The Californians’ act was all but drowned by a posse of young "ladies" seated directly behind the
    reviewers. The show was opened by the Quotations, who later provided brilliant backings for Cat
    Stevens and the Walkers.

    (week commencing April 7)
    HENDRIX - Carlisle ABC (7th); Chesterfield ABC (8th); Liverpool
    Empire (9th); Bedford Granada (11th); Southampton Gaumont (12th); Wolverhampton Odeon (13th);
    Bolton Odeon (14th).
    Frank Zappa: "Rock journalism is people who can't write interviewing people who can't talk for people who can't read."

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    Re: 1967 April Newspaper & Magazine Articles (Text Only)

    Friday 7 April 1967
    NEWCASTLE JOURNAL (page?) POP RELEASES by David Surrey [B&W JHE photo portrait]
    ‘The ugly look is in the money’
    The commonest symptom of the age of groupdom has been the ugliness cult. It has proved beyond all
    doubt that fan worship, like love, is blind.

    Some of the stars have been so scruffy that one would think they had the kind of fascination usually
    reserved for the snake-pit at the zoo, yet they still rate as top teenage pin-ups.

    The Rolling Stones were perhaps the first to exploit the X-certificate value of personal appearance,
    but now a group hailed by
    Brian Epstein as the greatest talent since Mick Jagger and company look
    like becoming all-time great uglies.

    By all accounts the Jimi Hendrix Experience have become the latest rave of the clubs and halls with
    their explosive if somewhat gruesome stage act.

    Their new single, "Purple Haze,'' issued by Track Records’ Polydor subsidiary, is already booked for
    the Top 20.

    The hard-driving, dense soul atmosphere is strongly projected with loud and violent guitar work. And
    with earthy vocals by
    Hendrix himself — one of ex-Animal Chas Chandlers discoveries in America.
    Tom Jones is certainly determined to keep the ball rolling this year. "Green, Green Grass Of Home has
    now sold over 1¼ million copies in Britain alone. "Detroit City" is still in the Top 20. Yet he has a new
    single release today.

    It is "Funny Familiar Forgotten Feelings" (Decca) another American country ballad, though without the
    Jerry Lee Lewis pedigree that has marked the previous two.

    A track from his new album. It is an emotional, medium-pace song with a strong chorus and prominent
    piano; but it lacks the rhythmic impact of his past hits.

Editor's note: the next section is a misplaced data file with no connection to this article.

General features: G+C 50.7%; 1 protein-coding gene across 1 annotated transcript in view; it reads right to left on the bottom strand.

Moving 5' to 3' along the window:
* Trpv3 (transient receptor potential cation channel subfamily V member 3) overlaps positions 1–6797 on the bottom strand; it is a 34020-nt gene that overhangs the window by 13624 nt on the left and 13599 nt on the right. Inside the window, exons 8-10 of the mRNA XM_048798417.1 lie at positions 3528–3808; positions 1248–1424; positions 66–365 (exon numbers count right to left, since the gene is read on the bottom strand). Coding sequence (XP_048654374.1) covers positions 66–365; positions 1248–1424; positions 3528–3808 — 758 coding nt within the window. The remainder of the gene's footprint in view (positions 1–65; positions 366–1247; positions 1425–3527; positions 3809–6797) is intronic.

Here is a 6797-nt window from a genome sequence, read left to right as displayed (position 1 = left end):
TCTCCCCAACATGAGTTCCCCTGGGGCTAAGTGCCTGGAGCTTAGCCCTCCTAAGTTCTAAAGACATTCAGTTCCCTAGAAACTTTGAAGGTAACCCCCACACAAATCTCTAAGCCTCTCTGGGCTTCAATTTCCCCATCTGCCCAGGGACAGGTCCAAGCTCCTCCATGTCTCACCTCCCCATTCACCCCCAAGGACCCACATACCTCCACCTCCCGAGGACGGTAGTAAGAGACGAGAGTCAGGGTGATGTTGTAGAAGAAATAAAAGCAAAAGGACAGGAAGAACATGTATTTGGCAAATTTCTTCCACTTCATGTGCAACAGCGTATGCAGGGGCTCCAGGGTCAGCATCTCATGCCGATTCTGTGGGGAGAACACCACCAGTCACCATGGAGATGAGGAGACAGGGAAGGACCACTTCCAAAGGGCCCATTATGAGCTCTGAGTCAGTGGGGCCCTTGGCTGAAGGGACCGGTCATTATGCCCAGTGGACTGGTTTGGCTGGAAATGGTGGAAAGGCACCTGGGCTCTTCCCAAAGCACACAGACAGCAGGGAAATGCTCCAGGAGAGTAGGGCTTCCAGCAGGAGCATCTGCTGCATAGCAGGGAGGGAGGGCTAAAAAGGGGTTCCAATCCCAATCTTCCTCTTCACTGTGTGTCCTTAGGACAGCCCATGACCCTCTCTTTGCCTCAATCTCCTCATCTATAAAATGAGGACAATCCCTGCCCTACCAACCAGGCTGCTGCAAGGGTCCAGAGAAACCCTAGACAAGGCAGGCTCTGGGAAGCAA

[Also in 7-04-67 NEWCASTLE JOURNAL: ‘The ugly look is in the money’ & 7-04-67 WOBURN
    : ‘The sizzling Jimi Hendrix Experience—left to right, ex-Georgie Fame, drummer Mitch
    , bassist Noel Redding (ex-Loving Kind), and 21-year old Jimi, from Seattle.]

    Friday 7 April 1967
    RAVE (page?) [title?] by Mike Grant
    [Jimi]: "I don't want anyone to stick a psychedelic label around my neck. Imagination is the
    key to my lyric[s] and the rest is painted with a little science fiction. I could never keep to one
    musical style...
    'Red House' is a kind of R&B number which might make it in the top 500.”

    Friday 7 (15) April 1967USA

    Friday 7 April 1967
    SLOUGH OBSERVER (page?) [B&W text ad]
    ADELPHI Slough phone 20470
    open 2 oc’ (sun 4 o'c) Sunday April 9 For 7 Days
    Stunning International Cast
    2.15 5.15 8.20 (sun 4.35 8.5) a.
    Infamous Conduct
    4.35 7.40 (sun 7.26) a.
    STAGE MONDAY APR 24-7.30
    Trood V Joyce Green V Hurst Rann V Penzecoff
    Docker Don Steadman V Sean Regan
    BOOK NOW 10/6 8/6 6/6 4/6
    ON STAGE FRIDAY APRIL 28 6.40 & 8.50
    Walker Brothers
    BOOK NOW 15/- 12/6 9/6 6/6
    Ziggy Turner Combo admission 5/-
    (4/- before 8.30)
    7.30 - 10.30 4/.
    The HERD is COMING
    Sunday April 16
    7.30 - 10.30 3/-
    Frank Zappa: "Rock journalism is people who can't write interviewing people who can't talk for people who can't read."

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    Re: 1967 April Newspaper & Magazine Articles (Text Only)

    Friday 7 April 1967
    Wales (Cardiff)
    WESTERN MAIL (page?) [B&W text ad.]
    CAPITOL Tel: 31316
    (U) Tech. 2.30, 5.50, 9.10.
    (U) Tech. 12.25, 3.50, 7.10.

    Friday 7 April 1967
    WORCESTER DAILY NEWS (page?) [B&W photos] For those who weren't able to go along to Worcester
    Gaumont Cinema on Sunday night, here are some pictures of the four top acts. Above: Englebert
    Humperdinck, Cat Stevens,
    the Jimi Hendrix Experience. Below right: the Walker Brothers. They all posed